Monday, September 7, 2009

How not to do it

After having gone live with our digital collections using CONTENTdm, I can offer some do's and don't when creating a digital collection. In our case it was primarily photograph collections.

First, start with a couple of small manageable collections, not large collections. By small I am suggesting 100-200 images. At this point, you have little if no experience working with digital images and CONTENTdm. Why start with large collections that are more unmanageable than you realize. With small collections you can easily make corrections to the records and you will get experience using the software, the controlled vocabularies, and the general feel for the workflow that will be involved. Changes will constantly being made as this is a trial and error period.

Second, work with collections that are not just processed, but also have been researched. At the same time don't assume a processed physical collection will be organized in a manner conducive to a digital collection. What's in a box together doesn't necessarily equate to an organized collection. Having the research done also helps tremendously. Otherwise you are constantly stopping to do more research which interferes with the workflow.

Third, get more than one person's perspective from the very beginning. Each person brings different work and life experiences to the project. No single person can recognize the multiple perspectives that a image/collection can be viewed from.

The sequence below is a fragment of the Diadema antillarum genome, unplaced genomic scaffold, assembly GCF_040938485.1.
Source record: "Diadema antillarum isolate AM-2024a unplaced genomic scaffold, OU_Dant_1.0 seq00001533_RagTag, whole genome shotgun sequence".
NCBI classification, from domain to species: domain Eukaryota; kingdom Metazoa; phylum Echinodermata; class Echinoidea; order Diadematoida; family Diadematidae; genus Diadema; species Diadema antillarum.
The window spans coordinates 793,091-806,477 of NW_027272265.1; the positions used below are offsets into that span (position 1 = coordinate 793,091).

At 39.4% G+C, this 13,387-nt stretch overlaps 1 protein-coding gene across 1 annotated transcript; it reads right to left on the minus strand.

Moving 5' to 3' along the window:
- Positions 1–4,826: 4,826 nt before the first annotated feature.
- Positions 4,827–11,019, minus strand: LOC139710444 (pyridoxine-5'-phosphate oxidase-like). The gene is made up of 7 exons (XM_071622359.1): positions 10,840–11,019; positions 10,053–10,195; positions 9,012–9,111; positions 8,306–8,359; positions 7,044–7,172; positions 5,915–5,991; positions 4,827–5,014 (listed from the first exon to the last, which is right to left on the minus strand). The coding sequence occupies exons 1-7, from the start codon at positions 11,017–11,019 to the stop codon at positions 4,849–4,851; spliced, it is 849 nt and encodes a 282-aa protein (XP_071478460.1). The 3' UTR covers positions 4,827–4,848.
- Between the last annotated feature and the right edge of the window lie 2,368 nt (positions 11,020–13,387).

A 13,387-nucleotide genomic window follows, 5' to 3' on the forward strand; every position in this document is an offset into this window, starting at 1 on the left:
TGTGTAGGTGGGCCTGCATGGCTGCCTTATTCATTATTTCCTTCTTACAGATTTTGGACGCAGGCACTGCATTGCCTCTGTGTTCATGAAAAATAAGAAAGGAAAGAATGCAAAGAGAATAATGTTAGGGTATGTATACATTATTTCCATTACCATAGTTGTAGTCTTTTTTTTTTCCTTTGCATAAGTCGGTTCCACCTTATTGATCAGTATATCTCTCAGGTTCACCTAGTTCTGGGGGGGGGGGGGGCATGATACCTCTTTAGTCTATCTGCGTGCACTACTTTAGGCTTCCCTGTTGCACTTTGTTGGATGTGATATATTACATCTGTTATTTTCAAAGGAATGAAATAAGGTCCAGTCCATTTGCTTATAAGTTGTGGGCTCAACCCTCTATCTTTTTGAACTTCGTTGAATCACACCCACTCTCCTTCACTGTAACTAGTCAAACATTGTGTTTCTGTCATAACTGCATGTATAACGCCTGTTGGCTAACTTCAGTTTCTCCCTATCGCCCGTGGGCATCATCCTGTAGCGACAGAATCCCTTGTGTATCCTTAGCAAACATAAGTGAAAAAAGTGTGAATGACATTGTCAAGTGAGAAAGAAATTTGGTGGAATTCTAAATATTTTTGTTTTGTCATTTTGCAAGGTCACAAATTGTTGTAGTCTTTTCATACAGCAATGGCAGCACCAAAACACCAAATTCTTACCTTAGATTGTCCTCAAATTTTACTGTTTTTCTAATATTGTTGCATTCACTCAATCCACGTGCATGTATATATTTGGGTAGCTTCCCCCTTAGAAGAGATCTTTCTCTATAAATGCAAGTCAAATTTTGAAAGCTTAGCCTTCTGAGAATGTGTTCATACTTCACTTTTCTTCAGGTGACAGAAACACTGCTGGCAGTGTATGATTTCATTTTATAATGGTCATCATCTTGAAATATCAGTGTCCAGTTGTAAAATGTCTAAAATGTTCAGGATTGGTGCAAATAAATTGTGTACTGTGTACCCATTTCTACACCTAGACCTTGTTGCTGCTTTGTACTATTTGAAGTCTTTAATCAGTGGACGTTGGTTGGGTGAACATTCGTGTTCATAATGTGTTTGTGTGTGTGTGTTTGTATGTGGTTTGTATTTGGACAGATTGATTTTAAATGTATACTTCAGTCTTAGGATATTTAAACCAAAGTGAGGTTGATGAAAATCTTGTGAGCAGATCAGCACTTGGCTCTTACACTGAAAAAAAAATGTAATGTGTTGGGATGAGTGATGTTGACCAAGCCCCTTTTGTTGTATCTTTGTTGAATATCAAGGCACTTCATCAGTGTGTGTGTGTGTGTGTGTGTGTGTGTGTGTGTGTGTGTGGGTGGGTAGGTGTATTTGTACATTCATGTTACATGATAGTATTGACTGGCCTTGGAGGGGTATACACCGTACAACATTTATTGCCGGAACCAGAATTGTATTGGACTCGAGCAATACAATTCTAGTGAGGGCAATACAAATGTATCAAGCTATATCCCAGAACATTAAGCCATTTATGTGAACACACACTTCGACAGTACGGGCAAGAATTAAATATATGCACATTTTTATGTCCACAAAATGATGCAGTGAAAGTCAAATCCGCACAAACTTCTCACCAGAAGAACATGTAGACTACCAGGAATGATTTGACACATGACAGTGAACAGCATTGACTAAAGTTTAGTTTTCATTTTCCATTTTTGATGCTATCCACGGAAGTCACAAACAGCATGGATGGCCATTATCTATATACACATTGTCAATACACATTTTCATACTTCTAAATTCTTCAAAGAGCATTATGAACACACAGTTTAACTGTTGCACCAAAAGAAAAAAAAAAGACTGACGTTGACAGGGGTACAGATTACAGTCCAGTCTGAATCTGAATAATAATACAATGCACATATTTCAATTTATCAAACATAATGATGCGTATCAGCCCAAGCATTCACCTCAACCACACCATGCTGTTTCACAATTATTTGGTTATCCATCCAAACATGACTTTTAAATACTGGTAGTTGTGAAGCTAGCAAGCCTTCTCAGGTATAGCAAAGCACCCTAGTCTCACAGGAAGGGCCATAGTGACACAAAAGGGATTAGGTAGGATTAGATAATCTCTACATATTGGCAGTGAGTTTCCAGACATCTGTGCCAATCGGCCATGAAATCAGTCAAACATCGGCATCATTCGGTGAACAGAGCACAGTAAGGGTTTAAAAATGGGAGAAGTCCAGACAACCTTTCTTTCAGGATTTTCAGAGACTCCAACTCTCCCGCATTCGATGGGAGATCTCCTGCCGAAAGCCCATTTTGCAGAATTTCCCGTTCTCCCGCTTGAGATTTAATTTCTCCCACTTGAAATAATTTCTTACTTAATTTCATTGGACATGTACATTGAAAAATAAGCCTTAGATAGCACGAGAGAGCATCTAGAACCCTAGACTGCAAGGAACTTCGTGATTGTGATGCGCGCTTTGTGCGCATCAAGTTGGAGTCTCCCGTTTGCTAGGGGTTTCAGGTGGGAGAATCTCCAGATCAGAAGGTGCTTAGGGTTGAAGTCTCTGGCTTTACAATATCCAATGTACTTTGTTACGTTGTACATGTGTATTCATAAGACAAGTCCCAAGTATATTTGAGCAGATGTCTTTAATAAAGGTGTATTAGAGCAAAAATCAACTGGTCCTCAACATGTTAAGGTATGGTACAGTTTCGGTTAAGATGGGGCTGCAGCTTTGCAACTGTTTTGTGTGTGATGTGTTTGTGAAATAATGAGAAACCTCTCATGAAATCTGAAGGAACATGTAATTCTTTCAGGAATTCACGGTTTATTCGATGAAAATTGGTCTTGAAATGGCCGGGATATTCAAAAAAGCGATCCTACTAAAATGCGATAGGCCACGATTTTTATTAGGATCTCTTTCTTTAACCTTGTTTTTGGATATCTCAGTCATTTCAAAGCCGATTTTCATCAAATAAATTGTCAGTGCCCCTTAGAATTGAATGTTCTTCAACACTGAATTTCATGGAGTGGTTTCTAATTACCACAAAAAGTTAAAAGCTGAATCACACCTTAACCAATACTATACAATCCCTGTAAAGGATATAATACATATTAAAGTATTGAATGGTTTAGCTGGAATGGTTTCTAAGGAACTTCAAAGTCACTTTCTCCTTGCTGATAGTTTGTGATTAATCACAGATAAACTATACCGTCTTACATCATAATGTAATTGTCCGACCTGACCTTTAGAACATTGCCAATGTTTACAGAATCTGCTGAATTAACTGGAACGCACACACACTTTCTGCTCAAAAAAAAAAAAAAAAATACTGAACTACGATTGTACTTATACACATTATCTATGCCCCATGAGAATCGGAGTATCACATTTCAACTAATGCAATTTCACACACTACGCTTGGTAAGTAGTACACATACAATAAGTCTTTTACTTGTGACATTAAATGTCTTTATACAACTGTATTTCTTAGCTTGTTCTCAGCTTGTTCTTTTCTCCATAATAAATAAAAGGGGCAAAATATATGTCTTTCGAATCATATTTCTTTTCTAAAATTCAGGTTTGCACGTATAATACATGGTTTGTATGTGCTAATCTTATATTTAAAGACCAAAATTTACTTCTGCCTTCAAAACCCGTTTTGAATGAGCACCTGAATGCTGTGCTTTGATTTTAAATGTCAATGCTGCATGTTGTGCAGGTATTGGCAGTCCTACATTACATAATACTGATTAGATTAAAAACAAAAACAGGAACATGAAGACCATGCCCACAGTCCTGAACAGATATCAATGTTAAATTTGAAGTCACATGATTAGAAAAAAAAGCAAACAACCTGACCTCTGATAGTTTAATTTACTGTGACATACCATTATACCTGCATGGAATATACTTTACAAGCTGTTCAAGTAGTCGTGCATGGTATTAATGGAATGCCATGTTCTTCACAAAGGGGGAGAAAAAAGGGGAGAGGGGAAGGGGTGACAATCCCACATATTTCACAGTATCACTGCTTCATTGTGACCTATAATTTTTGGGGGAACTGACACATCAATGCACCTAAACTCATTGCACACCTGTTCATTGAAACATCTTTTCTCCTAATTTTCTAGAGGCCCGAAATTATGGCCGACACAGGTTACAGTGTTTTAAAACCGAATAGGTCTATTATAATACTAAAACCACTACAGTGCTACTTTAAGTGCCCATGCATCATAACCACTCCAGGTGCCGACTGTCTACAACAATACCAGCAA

Fourth, be selective on what you are digitizing. Ten images of the same building from slightly different angles does not improve the digital collection.

Fifth, think outside of the box. Just because they are in the same archival collection doesn't mean they have to be in the same digital collection. When a group of organizations are working together on their digital collection website it may make sense to pull photos from a variety of collections to create a single new digital collection. An example might be a collection of 1906 San Francisco earthquake photos. If multiple organizations have photos of this event it may make better sense to pull them together to create a new digital collection.